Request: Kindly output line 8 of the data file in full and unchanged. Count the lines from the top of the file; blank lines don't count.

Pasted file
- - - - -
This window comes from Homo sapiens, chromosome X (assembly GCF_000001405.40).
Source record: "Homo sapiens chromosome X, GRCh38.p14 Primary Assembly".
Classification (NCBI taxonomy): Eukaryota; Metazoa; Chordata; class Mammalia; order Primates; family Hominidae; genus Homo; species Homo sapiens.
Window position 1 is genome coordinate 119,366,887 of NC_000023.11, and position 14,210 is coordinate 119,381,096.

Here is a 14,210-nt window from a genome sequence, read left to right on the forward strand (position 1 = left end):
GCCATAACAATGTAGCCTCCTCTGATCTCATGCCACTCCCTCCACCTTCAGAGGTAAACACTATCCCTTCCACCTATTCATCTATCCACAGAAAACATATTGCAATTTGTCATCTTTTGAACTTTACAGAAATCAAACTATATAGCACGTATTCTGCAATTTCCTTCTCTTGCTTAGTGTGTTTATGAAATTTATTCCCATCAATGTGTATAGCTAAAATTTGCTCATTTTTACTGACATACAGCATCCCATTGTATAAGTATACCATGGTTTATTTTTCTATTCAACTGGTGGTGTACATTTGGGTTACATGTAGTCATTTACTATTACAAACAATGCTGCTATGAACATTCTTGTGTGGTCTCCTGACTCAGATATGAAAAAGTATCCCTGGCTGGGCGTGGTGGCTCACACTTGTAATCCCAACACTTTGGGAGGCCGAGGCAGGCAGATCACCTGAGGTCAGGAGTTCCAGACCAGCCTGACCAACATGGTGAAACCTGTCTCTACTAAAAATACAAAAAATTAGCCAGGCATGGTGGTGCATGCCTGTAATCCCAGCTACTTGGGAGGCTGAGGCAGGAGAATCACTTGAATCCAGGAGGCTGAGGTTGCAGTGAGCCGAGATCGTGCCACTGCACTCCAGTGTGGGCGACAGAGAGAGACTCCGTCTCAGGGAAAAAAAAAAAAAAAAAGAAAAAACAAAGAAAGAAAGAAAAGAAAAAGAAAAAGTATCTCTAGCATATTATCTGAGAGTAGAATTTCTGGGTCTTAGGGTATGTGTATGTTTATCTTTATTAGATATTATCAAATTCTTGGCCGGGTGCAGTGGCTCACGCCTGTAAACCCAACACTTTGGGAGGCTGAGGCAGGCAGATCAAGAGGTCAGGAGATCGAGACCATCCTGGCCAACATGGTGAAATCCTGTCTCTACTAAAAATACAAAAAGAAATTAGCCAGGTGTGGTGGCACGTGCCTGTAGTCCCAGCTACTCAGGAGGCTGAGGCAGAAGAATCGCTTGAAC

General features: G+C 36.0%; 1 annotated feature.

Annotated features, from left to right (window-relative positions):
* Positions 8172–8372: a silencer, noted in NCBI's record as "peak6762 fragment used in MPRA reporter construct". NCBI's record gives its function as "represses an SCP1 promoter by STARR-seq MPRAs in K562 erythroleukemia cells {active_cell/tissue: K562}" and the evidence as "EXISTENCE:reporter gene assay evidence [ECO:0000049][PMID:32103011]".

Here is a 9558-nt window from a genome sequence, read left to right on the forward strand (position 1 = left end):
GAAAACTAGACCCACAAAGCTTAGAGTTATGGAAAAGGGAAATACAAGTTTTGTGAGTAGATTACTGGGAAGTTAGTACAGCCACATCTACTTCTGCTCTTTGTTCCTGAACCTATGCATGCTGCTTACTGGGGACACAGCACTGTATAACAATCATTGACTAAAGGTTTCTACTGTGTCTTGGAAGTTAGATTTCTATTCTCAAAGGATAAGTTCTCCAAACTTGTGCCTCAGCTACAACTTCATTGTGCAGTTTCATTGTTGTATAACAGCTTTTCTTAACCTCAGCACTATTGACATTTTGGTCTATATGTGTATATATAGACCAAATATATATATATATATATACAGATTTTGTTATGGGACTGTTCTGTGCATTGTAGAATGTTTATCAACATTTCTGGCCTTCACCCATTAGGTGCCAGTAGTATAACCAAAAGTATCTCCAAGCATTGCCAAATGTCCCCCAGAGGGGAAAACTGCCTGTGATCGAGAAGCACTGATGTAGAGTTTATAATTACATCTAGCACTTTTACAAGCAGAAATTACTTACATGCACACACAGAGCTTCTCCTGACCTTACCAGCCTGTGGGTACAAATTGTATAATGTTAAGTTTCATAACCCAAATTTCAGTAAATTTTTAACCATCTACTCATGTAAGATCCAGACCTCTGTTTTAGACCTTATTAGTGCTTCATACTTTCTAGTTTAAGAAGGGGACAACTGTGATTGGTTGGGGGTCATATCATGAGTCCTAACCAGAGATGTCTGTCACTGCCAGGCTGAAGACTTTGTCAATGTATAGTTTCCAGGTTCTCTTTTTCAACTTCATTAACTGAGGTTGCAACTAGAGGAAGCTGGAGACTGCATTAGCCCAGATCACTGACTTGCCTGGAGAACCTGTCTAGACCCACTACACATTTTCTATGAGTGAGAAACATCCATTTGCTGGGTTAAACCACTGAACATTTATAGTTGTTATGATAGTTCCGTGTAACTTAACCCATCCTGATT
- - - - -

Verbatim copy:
Annotated features, from left to right (window-relative positions):